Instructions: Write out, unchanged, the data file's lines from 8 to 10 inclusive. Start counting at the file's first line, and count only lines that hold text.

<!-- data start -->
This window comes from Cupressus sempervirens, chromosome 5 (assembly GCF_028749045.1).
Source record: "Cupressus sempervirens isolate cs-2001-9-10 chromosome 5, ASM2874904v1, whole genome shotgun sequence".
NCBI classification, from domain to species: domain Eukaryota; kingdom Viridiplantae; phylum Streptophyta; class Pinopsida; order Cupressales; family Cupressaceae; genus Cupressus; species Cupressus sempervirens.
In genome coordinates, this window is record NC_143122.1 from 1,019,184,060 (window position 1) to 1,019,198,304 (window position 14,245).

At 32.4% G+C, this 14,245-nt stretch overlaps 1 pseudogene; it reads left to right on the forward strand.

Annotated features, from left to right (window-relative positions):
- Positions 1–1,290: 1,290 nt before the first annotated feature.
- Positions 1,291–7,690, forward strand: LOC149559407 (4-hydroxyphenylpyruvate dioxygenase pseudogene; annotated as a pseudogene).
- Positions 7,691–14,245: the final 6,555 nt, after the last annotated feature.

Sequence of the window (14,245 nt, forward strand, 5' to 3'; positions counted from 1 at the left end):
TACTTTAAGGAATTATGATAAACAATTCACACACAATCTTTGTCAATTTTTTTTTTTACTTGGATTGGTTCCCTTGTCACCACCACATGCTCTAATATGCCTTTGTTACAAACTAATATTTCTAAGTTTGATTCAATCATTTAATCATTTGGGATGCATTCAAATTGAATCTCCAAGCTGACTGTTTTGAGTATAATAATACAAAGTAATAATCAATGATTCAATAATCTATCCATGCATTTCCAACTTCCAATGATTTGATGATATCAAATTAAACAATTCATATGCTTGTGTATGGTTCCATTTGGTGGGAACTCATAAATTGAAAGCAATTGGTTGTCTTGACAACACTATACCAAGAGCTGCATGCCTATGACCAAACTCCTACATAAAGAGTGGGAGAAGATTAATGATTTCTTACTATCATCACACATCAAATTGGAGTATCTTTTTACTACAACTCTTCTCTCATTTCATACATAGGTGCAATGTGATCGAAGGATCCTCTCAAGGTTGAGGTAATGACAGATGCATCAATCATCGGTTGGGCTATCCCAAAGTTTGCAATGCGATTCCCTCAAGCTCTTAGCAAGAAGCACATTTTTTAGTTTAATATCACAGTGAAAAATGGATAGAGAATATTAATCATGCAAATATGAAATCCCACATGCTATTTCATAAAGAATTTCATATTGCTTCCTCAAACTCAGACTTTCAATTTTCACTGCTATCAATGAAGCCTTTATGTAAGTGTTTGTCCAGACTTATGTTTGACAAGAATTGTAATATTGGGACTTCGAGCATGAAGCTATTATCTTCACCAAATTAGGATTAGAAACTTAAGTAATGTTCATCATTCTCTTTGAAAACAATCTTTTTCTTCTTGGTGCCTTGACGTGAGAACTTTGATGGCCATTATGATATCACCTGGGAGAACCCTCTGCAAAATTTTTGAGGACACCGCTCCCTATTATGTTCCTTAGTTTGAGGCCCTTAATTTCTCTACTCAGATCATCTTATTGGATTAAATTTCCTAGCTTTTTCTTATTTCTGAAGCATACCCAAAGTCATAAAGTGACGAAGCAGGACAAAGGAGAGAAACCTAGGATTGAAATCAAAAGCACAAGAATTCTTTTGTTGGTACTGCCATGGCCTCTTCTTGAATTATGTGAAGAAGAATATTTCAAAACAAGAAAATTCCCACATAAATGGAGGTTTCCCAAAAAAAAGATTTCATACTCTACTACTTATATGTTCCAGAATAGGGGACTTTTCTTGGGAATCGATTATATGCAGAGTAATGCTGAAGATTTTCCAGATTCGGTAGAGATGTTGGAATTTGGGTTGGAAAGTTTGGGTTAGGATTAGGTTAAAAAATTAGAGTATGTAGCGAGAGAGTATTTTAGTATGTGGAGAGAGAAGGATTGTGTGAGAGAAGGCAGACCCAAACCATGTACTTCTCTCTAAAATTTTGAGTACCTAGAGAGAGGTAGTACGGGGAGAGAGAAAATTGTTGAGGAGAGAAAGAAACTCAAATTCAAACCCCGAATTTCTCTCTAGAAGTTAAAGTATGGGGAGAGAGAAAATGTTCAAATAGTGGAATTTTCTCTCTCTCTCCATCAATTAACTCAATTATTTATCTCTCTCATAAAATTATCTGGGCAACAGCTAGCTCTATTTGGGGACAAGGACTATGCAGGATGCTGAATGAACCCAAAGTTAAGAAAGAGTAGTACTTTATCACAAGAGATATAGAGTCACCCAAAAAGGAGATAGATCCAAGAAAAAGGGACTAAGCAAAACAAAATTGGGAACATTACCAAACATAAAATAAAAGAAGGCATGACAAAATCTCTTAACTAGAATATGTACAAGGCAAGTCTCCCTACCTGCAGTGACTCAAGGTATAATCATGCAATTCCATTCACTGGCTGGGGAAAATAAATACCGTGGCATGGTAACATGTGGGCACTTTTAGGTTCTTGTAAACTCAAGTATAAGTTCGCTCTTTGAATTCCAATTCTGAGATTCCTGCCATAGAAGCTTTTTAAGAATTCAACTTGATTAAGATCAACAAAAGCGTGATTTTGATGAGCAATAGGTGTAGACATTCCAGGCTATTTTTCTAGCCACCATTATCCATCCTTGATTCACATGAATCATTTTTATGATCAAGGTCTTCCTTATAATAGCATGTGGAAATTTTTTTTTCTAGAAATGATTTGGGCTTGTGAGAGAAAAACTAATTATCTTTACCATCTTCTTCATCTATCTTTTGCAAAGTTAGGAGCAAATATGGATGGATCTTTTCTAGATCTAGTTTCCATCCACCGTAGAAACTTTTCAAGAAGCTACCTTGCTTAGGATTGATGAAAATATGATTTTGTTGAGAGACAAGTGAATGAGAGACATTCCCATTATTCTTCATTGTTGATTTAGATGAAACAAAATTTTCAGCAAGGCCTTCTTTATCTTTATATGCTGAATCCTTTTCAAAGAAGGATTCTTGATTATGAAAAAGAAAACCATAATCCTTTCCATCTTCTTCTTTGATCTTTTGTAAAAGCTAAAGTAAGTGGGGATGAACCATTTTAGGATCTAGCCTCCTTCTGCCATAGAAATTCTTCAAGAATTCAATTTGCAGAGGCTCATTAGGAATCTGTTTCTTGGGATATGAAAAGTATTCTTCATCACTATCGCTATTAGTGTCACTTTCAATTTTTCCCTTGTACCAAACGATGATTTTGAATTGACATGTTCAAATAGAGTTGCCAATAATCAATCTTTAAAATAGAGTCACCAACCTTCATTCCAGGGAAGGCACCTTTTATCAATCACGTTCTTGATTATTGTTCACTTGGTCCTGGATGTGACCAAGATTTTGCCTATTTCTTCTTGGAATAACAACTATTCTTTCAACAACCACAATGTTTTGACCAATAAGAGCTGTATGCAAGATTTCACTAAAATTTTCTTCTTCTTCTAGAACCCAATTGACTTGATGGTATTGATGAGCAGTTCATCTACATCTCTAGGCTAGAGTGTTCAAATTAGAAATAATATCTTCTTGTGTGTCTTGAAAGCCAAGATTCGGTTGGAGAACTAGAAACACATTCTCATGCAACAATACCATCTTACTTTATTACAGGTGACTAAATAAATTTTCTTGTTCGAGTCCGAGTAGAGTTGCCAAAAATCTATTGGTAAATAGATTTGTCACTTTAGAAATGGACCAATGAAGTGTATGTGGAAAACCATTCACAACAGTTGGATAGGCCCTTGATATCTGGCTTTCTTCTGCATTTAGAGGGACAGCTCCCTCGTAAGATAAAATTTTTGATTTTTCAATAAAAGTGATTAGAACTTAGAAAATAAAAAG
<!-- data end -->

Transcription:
- Positions 1,291–7,690, forward strand: LOC149559407 (4-hydroxyphenylpyruvate dioxygenase pseudogene; annotated as a pseudogene).
- Positions 7,691–14,245: the final 6,555 nt, after the last annotated feature.

Sequence of the window (14,245 nt, forward strand, 5' to 3'; positions counted from 1 at the left end):